The positive result that RIVM achieved in 2016 will go towards the operating reserves. RIVM operates on a non-profit basis.
The RIVM assets are represented on the balance sheet. At the end of 2016, the RIVM balance sheet is as follows: The inventory listed on the balance sheet refers to the vaccines held by RIVM for the National Immunisation Programme. Accounts receivable and outstanding amounts (€ 16.6 million) primarily refers to receivables from ministries and other agencies. The liquid assets represent the amount available on the balance date to settle any accounts.
RIVM is permitted to have equity capital to the amount of €17 million, 5% in relation to the turnover in the past 3 years. Part of that equity capital is the operating result of €0.2 million in 2016. Provisions relates to a reserve held to cover specific future obligations that have not yet been defined. The biggest item under liabilities is the outstanding amounts. The majority of these refer to executory contracts involving commissions. Consequently, these outstanding amounts include €44.3 million in rights held by ministries and other government bodies.
At the end of 2016, RIVM employed a total of 1512 FTE. This is a slight increase (25 FTE) compared to 2015. RIVM is growing, so this trend is expected to continue in the coming period, considering the Strategic Personnel Plans of the Centre and Staff Departments. At the end of 2016, there were 1713 staff members working at RIVM. 43.5% of these employees were male and 56.5% were female. The percentage of women working at RIVM has increased slightly again. The average age of RIVM employees is 45.8 years. This represents a decrease compared to 2015, when the average age was 47 years.
The male/female ratio at RIVM is shown above, grouped by pay scale. The gender distribution of the total staff complement was 44% men and 56% women. This means that RIVM employed more women than men in 2016.
In 2023, RIVM must have appointed 50 people as direct members of staff or external employees for an average of 25.5 hours per week. Most of these appointments involve hiring staff through the Public Employment Service or a secondment agency. This infographic shows that RIVM has met the goals set for 2015 and 2016 and is on track for reaching the target goal set for 2023.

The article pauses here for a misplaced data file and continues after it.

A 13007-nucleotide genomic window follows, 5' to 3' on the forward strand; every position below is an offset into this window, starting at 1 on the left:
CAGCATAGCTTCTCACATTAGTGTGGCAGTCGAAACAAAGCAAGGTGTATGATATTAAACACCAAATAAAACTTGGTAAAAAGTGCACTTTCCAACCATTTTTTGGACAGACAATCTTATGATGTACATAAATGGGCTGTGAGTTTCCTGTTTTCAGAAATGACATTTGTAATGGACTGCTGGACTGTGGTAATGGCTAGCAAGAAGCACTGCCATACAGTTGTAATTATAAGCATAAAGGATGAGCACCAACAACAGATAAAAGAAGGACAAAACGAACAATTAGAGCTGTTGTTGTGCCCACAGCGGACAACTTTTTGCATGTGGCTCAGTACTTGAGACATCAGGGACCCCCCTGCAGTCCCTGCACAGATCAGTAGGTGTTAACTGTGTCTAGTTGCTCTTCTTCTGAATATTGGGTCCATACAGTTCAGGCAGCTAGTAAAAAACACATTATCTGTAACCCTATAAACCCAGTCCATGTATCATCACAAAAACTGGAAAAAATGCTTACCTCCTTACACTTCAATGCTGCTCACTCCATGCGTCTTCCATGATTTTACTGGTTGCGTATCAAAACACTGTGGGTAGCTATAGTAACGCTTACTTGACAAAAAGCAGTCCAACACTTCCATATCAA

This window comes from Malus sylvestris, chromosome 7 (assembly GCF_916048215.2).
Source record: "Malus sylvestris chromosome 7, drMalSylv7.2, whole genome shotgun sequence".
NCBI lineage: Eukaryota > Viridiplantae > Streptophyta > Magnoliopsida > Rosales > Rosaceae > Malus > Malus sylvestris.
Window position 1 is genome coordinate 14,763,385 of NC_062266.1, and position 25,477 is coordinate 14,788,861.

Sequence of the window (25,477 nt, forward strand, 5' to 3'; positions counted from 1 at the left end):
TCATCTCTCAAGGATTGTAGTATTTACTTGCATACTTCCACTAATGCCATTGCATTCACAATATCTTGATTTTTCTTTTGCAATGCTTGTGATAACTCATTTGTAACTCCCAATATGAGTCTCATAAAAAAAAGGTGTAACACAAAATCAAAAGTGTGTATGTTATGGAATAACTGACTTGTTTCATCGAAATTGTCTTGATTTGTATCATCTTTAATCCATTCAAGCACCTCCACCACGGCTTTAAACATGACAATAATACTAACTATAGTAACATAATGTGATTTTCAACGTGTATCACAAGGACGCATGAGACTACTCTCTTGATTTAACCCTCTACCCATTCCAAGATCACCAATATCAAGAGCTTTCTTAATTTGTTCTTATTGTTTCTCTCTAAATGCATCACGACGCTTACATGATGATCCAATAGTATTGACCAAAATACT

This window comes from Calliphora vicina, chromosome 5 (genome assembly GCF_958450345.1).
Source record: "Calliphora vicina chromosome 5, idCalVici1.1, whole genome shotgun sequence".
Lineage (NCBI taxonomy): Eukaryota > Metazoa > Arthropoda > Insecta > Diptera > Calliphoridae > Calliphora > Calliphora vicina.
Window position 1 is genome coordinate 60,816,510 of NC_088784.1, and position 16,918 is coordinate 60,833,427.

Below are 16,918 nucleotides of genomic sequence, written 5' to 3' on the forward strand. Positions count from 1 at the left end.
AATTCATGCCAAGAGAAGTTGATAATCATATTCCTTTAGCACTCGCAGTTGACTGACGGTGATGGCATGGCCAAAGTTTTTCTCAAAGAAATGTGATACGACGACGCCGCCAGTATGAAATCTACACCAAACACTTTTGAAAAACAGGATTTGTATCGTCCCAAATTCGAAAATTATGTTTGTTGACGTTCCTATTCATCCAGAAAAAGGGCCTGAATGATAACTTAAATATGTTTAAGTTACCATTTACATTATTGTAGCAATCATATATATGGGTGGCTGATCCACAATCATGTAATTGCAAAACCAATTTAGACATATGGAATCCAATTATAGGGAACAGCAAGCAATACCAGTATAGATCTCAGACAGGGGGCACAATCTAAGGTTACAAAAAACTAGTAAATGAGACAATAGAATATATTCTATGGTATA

Organisational development is an important issue for us. Innovation, sharing knowledge and sustainability play an important role - in our research as well as for our employees.
In April 2016, RIVM invited a team of scientists from international corollaries to evaluate the work RIVM is doing. This peer-to-peer evaluation focused on the entire organisation, providing very valuable insights. How does the National Institute for Public Health and the Environment (RIVM) succeed in realising its vision of ‘promoting public health and safeguarding environmental quality’?
In 2015, RIVM collaborated with the Royal Dutch Meteorological Institute (KNMI) to launch a Shared Service Centre Campus with the objective of providing more wide-ranging ICT facility services and stronger synergy. The CIO office was established to coordinate this new branch of ICT services...
RIVM and the Medicines Evaluation Board (MEB) will move to Utrecht Science Park. In 2015, it became clear that the original design did not comply with the vibration user requirements for laboratory rooms. The consortium StruktonHurksHeijmans (SHH) made several changes to the design in 2016. Construction is expected to begin in 2017. Read more
RIVM’s ambition is to work completely digitally in the future, which suits a society that continues to move online. It also guarantees that valuable knowledge will be kept safe and remains accessible. RIVM is working hard towards that end: in 2016, we started laying the foundations.
RIVM is situated at Science Park Bilthoven. The Antonie van Leeuwenhoek terrain foundation (Stichting-ALt) manages the joint environmental permit for all organisations on the site; this foundation also supervises compliance with the permit.
In our role as trusted advisor, we provide government with impartial advice on infectious diseases, vaccination, population screening, life style, nutrition, pharmaceuticals, environment, sustainability and safety.
The RIVM Strategic Programme is buzzing with curiosity and energy in its nearly 100 projects for research, innovation and the development of in-depth expertise.
In 2016, 128 reports and 808 scientific publications were published in leading journals. These publications represent a major scientific contribution by RIVM to decision-making processes in the Netherlands and abroad. An overview of RIVM publications is available here (external link).
Our position as a nationally and internationally respected knowledge institute can be attributed in no small part to the quality of our work and the passion and commitment of our staff members. We expect our researchers to conduct themselves in a manner befitting scientists of impeccable integrity.
Many PhD students receive the opportunity to do scientific research. RIVM provides research assignments relevant to society and professional support for leading experts. In 2016, 14 researchers received their PhD degree.
The Board states that RIVM has again succeeded in guaranteeing the scientific quality of the research carried out at the institute.
Read the Scientific Advisory Board report